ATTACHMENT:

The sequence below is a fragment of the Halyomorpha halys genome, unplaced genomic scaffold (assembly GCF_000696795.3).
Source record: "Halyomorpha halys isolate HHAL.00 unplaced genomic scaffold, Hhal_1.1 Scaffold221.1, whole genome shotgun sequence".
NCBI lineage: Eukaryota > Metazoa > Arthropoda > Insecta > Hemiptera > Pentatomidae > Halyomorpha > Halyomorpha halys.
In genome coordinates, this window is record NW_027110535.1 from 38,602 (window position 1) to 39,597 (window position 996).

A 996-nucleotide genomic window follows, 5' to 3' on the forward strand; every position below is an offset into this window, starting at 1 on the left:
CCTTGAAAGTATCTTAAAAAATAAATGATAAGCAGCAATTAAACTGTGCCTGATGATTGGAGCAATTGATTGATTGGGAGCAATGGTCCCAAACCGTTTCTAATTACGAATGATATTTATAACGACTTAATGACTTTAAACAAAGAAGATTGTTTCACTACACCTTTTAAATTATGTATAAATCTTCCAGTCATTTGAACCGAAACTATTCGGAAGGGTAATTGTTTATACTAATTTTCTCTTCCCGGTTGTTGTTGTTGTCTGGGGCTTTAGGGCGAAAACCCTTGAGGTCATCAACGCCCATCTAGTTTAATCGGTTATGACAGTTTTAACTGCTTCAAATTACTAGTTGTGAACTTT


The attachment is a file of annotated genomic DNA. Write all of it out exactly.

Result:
The sequence below is a fragment of the Halyomorpha halys genome, unplaced genomic scaffold (assembly GCF_000696795.3).
Source record: "Halyomorpha halys isolate HHAL.00 unplaced genomic scaffold, Hhal_1.1 Scaffold221.1, whole genome shotgun sequence".
NCBI lineage: Eukaryota > Metazoa > Arthropoda > Insecta > Hemiptera > Pentatomidae > Halyomorpha > Halyomorpha halys.
In genome coordinates, this window is record NW_027110535.1 from 38,602 (window position 1) to 39,597 (window position 996).

A 996-nucleotide genomic window follows, 5' to 3' on the forward strand; every position below is an offset into this window, starting at 1 on the left:
CCTTGAAAGTATCTTAAAAAATAAATGATAAGCAGCAATTAAACTGTGCCTGATGATTGGAGCAATTGATTGATTGGGAGCAATGGTCCCAAACCGTTTCTAATTACGAATGATATTTATAACGACTTAATGACTTTAAACAAAGAAGATTGTTTCACTACACCTTTTAAATTATGTATAAATCTTCCAGTCATTTGAACCGAAACTATTCGGAAGGGTAATTGTTTATACTAATTTTCTCTTCCCGGTTGTTGTTGTTGTCTGGGGCTTTAGGGCGAAAACCCTTGAGGTCATCAACGCCCATCTAGTTTAATCGGTTATGACAGTTTTAACTGCTTCAAATTACTAGTTGTGAACTTT